The 35th of May is Kästner’s only fantasy novel. It tells the story of Conrad, a young boy, who spends every Thursday with his single uncle, Ringelhuth, a pharmacist. Ringelhuth didn’t have a maid so lunch was whatever the boy and the uncle made for themselves, which could be sausage and cream, or cherry cake and English mustard (German mustard is too spicy). One Thursday, on the 35th of May, Conrad and Ringelhuth, meet a black horse, the best roller skater in the world, Negro Caballo. Ringelhuth offers Caballo a cigar, which the horse politely declines. The horse then follows the pair back to Ringelhuth’s house, where he offers to help Conrad with his homework assignment to write an essay about the South Seas. Conrad’s teacher unfairly gave this assignment to the kids who were good at math because he felt they lacked imagination. Caballo agrees with Conrad and uses his connections to open a gate to the South Seas, which can now be accessed from Ringelhuth’s closet, and thus the adventure begins.
The trio spend the next several chapters journeying through several fantastic lands that are on the way to the south seas. These include a land of the lazy (entrance is free and children are at half price) in which chickens lay omelettes directly into the frying pan, and beds and houses are motorized so you never need to get up. There is a fortress in which the generals of the past reenact battles with toy soldiers and compete in the Olympics. In Upside-down land, children run the country and adults are brought in for retraining. Electropolis is a land with a surplus of electricity in which everything is automated, from self-driving cars to moving sidewalks, to factories that produce all the goods the residents need. And the South Seas? For that, I’m going to make you borrow the book from the library.
Kästner is a very famous author in Israel. Most of his books were translated into Hebrew by Elisheva Kaplan (and some later retranslated by Michael Dak), and these became immensely popular during the 50s and 60s. I read the Hebrew translation of this book, and I can definitely see the appeal. The book is optimistic, insanely funny, pokes fun at adults and the modern world, and manages to get in one or two deeper messages about not taking yourself too seriously. This is one of those books I could see myself rereading several times in a row because it is that good. I am looking forward to introducing this to my five year old as soon as he is old enough to read it independently. I strongly recommend adding this book to your library.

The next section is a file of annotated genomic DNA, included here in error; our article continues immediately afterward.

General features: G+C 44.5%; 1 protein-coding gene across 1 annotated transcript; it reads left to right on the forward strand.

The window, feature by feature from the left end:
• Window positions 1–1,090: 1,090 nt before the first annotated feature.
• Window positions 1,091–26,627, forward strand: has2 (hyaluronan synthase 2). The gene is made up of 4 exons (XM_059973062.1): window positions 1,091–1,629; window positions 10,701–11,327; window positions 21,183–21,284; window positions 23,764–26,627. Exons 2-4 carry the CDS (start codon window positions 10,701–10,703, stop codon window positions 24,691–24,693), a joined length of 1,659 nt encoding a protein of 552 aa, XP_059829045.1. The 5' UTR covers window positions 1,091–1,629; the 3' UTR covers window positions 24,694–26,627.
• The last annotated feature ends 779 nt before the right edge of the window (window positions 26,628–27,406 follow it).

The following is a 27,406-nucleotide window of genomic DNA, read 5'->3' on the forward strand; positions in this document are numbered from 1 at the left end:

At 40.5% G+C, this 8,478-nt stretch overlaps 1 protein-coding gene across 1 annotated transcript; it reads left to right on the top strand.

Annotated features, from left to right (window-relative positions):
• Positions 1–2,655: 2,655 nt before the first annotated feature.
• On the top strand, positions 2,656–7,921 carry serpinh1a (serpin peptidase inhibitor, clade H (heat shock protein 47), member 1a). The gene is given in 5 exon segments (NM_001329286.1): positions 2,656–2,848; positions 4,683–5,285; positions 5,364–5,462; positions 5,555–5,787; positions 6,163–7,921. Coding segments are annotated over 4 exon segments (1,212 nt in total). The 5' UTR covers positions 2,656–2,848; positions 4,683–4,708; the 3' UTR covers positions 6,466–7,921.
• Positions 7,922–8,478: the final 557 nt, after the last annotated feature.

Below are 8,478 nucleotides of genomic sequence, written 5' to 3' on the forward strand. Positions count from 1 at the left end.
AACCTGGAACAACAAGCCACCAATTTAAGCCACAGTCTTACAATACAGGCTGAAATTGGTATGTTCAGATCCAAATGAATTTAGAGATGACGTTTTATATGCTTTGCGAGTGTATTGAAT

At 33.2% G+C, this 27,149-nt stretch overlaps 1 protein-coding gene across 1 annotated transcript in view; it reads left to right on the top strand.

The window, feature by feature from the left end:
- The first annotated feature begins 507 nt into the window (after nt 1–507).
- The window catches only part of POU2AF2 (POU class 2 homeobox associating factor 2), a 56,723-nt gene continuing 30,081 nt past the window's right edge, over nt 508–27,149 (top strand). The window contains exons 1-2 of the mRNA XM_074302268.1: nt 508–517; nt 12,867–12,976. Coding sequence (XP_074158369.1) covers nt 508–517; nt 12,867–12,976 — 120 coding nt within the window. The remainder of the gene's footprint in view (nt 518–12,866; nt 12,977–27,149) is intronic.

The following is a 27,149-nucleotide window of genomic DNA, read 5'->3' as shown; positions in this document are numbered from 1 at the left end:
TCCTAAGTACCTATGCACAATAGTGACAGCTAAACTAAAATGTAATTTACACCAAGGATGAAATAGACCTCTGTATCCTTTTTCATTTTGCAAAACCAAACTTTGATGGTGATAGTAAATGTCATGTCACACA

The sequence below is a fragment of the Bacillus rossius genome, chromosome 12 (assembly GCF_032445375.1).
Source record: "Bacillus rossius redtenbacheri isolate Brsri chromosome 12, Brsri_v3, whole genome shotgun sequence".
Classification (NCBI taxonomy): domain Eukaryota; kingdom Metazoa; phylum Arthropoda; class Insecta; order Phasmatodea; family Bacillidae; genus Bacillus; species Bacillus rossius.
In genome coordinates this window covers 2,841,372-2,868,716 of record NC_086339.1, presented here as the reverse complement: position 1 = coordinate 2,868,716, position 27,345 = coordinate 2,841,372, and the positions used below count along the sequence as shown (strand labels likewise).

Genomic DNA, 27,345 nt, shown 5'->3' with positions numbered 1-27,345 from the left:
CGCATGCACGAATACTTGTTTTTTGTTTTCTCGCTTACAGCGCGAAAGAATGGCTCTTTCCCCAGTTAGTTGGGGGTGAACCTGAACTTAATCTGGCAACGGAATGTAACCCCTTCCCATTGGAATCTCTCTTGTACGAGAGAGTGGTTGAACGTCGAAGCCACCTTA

The Omer today is splendor in grandeur, and these two attributes can definitely be found in the book, even though they are largely missing from the year (“Supercalifragilisticexpialidocious” makes its first appearance in a newspaper column, but that’s still not enough to compensate for Nazis). Splendor is found in the many wondrous lands The 35th of May introduces. However, the book goes deeper than that. Kästner was an optimist. He believe in the revitalizing power of children, and felt that each new generation of youth helped renew the world, making it a better place for everyone. This is the grandeur in the book, a profound message wrapped in bright and shiny splendid colors. Our children carry in them the potential to remake the world into a better place. It is up to us as their parents and teachers to help them discover that potential so that they can add their own touch to Hashem’s grand creation. Personally, I’m really looking forward to see what they create.